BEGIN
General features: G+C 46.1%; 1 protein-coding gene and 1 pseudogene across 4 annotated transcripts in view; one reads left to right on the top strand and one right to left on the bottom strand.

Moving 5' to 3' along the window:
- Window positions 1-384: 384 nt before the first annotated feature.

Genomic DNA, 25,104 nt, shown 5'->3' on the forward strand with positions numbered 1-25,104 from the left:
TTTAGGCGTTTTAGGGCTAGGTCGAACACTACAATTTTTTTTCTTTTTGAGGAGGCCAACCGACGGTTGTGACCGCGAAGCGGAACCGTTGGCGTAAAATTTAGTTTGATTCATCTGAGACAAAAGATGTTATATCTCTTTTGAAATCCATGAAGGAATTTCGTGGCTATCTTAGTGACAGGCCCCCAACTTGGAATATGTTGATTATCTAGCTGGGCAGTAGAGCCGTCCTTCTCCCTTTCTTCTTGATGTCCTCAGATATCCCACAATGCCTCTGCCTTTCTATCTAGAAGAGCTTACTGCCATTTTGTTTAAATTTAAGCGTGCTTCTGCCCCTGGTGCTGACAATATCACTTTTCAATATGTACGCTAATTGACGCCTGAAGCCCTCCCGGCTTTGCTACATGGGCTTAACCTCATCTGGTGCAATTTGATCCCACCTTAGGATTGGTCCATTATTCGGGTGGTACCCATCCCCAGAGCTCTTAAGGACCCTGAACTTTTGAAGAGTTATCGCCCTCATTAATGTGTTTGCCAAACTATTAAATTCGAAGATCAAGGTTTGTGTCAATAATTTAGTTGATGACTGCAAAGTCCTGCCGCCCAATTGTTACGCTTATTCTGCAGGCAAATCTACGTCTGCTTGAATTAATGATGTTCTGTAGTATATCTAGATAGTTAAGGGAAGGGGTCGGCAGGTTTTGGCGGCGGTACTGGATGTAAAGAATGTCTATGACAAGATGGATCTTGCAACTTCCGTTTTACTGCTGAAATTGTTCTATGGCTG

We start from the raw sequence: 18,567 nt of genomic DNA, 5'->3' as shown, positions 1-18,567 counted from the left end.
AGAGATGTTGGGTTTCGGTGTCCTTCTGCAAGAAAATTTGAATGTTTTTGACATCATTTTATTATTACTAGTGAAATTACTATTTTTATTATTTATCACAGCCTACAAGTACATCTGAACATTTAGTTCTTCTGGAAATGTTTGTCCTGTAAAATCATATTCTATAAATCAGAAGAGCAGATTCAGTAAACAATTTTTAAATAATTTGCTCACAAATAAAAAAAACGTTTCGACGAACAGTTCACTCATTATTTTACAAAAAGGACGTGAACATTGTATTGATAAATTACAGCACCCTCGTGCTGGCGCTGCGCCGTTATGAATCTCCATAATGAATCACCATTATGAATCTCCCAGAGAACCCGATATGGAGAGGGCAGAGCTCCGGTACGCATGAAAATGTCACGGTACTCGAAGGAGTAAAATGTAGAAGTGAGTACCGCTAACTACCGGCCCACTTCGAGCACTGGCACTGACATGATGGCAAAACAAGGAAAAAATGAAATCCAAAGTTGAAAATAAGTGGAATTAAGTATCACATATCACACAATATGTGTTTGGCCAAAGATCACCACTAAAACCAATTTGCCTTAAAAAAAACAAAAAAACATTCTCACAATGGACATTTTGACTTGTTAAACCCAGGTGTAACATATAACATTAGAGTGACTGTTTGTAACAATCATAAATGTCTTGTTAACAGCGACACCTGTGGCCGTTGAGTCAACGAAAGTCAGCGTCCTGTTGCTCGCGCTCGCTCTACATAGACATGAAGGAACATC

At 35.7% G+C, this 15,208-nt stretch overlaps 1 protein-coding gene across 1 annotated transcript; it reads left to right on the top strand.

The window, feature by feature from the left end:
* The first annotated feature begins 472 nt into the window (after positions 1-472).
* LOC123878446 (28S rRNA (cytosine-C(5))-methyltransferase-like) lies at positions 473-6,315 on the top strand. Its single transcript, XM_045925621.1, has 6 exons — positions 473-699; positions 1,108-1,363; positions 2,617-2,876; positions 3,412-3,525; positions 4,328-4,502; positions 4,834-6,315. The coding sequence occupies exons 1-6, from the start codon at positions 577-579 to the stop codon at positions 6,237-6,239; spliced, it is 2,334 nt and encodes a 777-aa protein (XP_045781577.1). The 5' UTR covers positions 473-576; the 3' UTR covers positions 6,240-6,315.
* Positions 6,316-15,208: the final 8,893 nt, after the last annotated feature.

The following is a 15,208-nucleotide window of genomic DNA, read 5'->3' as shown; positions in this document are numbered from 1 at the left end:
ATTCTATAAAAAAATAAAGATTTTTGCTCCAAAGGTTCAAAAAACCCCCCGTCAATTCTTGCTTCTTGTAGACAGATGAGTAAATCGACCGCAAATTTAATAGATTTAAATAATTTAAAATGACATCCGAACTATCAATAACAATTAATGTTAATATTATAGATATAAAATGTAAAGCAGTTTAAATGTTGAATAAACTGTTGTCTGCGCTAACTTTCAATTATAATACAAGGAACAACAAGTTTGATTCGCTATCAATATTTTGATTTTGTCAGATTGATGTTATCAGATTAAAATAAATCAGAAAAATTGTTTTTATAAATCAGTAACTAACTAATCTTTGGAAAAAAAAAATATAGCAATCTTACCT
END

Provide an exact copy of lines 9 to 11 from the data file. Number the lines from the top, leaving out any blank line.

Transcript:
The window, feature by feature from the left end:
* The first annotated feature begins 472 nt into the window (after positions 1-472).
* LOC123878446 (28S rRNA (cytosine-C(5))-methyltransferase-like) lies at positions 473-6,315 on the top strand. Its single transcript, XM_045925621.1, has 6 exons — positions 473-699; positions 1,108-1,363; positions 2,617-2,876; positions 3,412-3,525; positions 4,328-4,502; positions 4,834-6,315. The coding sequence occupies exons 1-6, from the start codon at positions 577-579 to the stop codon at positions 6,237-6,239; spliced, it is 2,334 nt and encodes a 777-aa protein (XP_045781577.1). The 5' UTR covers positions 473-576; the 3' UTR covers positions 6,240-6,315.